Amy Posted 5 Year(s) ago
Please clarify CPT coding for removal and replacement with a shorter syndesmotic screw.
SuperCoder Posted 5 Year(s) ago
Skeletal deformities or injuries such as fractures may need prosthetic devices for repair. Skeletal fixation devices like pins, rods, or wires are used to join two skeletal parts and maintain their normal alignment while helping in faster healing. Once the defect has healed, the implants need to be removed. The implants could be located deep inside the body or nearer to the skin surface depending upon the anatomical location of the defect.
After administration of local anesthesia the implant site is prepped and draped. After adequate sterilization of the operative site, the previously made incision is re–opened. The incision is further extended through fascia and muscle to access the deep bone implant (rod, pins, wire, etc.). When the deeply inserted implant is identified, the pin or rod is unscrewed and dissected from surrounding tissue. Using the sharp forceps, the deep implant is pulled out. Once satisfactory removal of the deep implant is performed the incision is sutured in the layered fashion.
As supporting diagnoses, you may apply "encounter of removal of hardware" or "fitting / adjustment / removal of prosthesis / implant" types of ICD–9 codes, but no current injury or fracture codes are to be used as the current condition.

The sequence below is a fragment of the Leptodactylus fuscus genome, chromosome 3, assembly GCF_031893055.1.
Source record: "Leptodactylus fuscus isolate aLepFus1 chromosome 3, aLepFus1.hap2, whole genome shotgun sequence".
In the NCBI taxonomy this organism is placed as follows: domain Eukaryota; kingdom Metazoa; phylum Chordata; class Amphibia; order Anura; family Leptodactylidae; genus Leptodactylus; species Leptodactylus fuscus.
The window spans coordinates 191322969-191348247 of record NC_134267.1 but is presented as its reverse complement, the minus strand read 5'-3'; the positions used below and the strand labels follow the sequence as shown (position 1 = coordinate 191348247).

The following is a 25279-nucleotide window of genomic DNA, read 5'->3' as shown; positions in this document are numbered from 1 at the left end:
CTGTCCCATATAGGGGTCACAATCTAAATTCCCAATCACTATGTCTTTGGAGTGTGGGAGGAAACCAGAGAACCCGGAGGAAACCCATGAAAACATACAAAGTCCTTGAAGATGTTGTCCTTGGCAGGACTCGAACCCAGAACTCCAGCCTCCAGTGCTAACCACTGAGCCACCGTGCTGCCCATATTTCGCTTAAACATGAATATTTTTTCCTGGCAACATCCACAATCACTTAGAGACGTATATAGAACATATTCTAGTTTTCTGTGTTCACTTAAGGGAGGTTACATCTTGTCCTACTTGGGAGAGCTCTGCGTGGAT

Clinical Scenario 1:
Question: Which surgical and anesthesia codes apply to pectus bar removal?
Answer: The correct surgical code is 20680 (Removal of implant; deep [e.g., buried wire, pin, screw, metal band, nail, rod or plate]). This crosses to many anesthesia codes, depending on the situation, but none of the codes specifies pectus bar removal. Because of this, some coders recommend reporting 00474 (Anesthesia for partial rib resection; radical procedures [e.g., pectus excavatum]) with modifier –52 (Reduced services).
This is the same code you report for the original procedure with 13 base units plus time. Because the removal is less intensive than the rod placement, reduce the base units because the procedure is not as invasive as the bar placement and includes a note in the Remarks box that the claim is for pectus bar removal.
Clinical Scenario 2:
Question: The physician performed two hardware removals on the same body part on the same day, but performed separate incisions. Can I bill 20680 twice?
Answer: No, you can't. According to the American Academy of Orthopaedic Surgeons, you should report 20680 (Removal of implant; deep [e.g., buried wire, pin, screw, metal band, nail, rod, or plate]) only once per site of hardware removal, regardless of how many screws the physician removed.
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